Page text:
A visit to the Tran Quoc pagoda
Reflecting on the water of the Great Lake for 15 centuries, the Tran Quoc Pagoda, with so many legends surrounding it, has become one of the cultural treasures of the capital Hanoi.
A brief history
According to the Dictionary of Cultural Relics of Vietnam (Hanoi, 1993), the pagoda, originally called Khai Quoc “Foundation of the Nation”, was built under the earlier Ly Dynasty (Ly Nam De, 544-548) in Y Hoa village on the Red River. It was moved during the reign of King Le Trung Hung (1615) to the interior of the Yen Phu dike and rebuilt on the former foundations of the Thuy Hoa Palace (Ly Dynasty) and the Han Nguyen Palace (Tran Dynasty). In the years 1624, 1628 and 1639, the pagoda was restored and enlarged. These works were recalled by Nguyen Xuan Chinh (the first winner of the supreme competition) in a stone stele erected on the pagoda in 1639. At the beginning of the Nguyen reign, it was again restored with bells and statues. In 1821, Emperor Minh Mang visited it, offering 20 taels to embellish it. On the occasion of Emperor Thieu Tri’s visit in 1842, the pagoda changed its name to Tran Bac “guarding the north”. However, its name Tran Quoc, dating from the reign of Le Hy Tong, known as Chinh Hoa (1680-1705), is still used by modern Hanoians.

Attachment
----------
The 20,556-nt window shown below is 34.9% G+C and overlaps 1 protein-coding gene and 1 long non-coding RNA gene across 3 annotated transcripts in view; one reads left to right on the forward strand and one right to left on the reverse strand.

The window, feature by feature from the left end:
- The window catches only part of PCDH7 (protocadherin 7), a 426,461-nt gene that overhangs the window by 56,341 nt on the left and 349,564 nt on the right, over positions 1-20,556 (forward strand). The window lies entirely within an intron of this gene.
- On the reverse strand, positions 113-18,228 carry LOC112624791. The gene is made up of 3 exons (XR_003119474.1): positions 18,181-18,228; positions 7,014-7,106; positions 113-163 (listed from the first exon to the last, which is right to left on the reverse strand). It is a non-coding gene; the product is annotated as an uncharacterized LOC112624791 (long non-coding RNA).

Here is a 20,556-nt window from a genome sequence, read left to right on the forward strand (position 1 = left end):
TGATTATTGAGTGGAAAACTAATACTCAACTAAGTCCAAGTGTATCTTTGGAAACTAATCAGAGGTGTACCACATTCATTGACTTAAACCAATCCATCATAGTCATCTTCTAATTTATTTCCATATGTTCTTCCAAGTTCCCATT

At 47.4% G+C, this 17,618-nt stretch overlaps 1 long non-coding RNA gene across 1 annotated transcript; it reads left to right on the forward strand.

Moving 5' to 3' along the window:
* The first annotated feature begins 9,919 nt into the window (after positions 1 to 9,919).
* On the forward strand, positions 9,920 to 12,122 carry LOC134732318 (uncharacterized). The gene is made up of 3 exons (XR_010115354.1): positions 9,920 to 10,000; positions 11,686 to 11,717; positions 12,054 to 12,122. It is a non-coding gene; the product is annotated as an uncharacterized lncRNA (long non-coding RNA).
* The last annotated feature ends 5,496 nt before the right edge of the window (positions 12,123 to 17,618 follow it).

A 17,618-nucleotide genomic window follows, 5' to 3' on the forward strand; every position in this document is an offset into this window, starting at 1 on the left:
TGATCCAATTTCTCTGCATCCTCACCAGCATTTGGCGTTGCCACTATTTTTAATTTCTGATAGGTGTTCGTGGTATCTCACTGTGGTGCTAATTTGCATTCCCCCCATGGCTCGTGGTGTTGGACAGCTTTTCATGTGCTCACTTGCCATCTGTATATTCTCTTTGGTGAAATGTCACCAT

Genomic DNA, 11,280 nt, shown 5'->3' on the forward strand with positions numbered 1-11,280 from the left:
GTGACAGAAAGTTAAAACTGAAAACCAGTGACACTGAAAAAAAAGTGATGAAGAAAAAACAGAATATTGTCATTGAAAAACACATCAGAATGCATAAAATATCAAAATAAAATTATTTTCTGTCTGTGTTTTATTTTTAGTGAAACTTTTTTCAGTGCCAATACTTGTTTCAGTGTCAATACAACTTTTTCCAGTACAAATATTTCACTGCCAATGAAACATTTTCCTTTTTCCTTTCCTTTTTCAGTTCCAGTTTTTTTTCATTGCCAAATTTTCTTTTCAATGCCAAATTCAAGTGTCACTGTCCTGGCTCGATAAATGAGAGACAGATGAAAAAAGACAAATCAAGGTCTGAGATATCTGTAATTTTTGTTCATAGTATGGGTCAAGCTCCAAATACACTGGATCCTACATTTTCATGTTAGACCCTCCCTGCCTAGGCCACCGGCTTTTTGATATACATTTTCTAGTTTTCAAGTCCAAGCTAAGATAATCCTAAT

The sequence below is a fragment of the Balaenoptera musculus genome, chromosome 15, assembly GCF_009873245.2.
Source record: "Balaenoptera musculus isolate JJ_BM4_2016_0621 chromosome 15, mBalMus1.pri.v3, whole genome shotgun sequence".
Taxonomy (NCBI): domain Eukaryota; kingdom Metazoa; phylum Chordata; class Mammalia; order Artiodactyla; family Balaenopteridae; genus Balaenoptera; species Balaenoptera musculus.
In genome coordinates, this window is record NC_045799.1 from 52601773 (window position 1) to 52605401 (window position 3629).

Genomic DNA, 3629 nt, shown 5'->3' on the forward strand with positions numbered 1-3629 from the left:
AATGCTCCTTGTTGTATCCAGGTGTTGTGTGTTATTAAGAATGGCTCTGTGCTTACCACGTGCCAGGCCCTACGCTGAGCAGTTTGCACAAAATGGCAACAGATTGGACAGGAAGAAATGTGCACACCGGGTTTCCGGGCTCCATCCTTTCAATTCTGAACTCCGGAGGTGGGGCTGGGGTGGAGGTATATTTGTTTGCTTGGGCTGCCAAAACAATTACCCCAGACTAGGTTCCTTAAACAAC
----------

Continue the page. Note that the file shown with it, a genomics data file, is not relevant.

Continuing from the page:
In 1998, Venerable Kim Cuong Tu, the managing monk of the pagoda, was commissioned to build an 11-storey tower 15m high on a 10.5m2 base. Each floor has six arched doors and contains a statue of Amittaba Buddha. The tower has a total of 66 statues and a 9-supported lotus flower candlestick made of precious stones at the top.
Tran Quoc Pagoda has retained its unique architecture, different from other pagodas, and houses many precious Buddhist statues, especially the golden wooden statue of Sakyamuni, and 14 older stone steles built-in 1639. In addition, a Bodhi tree has been planted on the grounds of the site. It was brought from Tay Truc by the Indian President Prasat on the occasion of his visit to Vietnam in 1959 and offered as a present to President Ho Chi Minh. With its harmonious architecture, surrounding nature and great cultural and historical value, Tran Quoc Pagoda was listed as a “cultural-historical heritage” in 1989.